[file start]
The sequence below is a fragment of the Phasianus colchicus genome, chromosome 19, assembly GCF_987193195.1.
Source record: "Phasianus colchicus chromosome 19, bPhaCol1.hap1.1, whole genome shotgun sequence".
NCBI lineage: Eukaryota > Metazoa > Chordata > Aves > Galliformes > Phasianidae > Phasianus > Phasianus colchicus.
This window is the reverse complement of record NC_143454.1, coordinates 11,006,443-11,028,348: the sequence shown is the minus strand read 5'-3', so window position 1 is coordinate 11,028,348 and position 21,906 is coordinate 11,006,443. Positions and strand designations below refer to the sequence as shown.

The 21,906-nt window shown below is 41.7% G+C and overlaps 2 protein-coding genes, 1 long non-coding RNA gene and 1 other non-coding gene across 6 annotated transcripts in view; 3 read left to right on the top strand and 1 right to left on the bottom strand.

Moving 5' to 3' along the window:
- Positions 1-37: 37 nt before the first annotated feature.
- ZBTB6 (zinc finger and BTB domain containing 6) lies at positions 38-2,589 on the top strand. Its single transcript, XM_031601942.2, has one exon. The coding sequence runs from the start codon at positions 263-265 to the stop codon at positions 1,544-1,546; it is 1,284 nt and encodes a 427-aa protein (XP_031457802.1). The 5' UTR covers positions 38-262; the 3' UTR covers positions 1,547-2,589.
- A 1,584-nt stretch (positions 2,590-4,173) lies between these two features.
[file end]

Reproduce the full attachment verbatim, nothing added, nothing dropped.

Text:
The sequence below is a fragment of the Phasianus colchicus genome, chromosome 19, assembly GCF_987193195.1.
Source record: "Phasianus colchicus chromosome 19, bPhaCol1.hap1.1, whole genome shotgun sequence".
NCBI lineage: Eukaryota > Metazoa > Chordata > Aves > Galliformes > Phasianidae > Phasianus > Phasianus colchicus.
This window is the reverse complement of record NC_143454.1, coordinates 11,006,443-11,028,348: the sequence shown is the minus strand read 5'-3', so window position 1 is coordinate 11,028,348 and position 21,906 is coordinate 11,006,443. Positions and strand designations below refer to the sequence as shown.

The 21,906-nt window shown below is 41.7% G+C and overlaps 2 protein-coding genes, 1 long non-coding RNA gene and 1 other non-coding gene across 6 annotated transcripts in view; 3 read left to right on the top strand and 1 right to left on the bottom strand.

Moving 5' to 3' along the window:
- Positions 1-37: 37 nt before the first annotated feature.
- ZBTB6 (zinc finger and BTB domain containing 6) lies at positions 38-2,589 on the top strand. Its single transcript, XM_031601942.2, has one exon. The coding sequence runs from the start codon at positions 263-265 to the stop codon at positions 1,544-1,546; it is 1,284 nt and encodes a 427-aa protein (XP_031457802.1). The 5' UTR covers positions 38-262; the 3' UTR covers positions 1,547-2,589.
- A 1,584-nt stretch (positions 2,590-4,173) lies between these two features.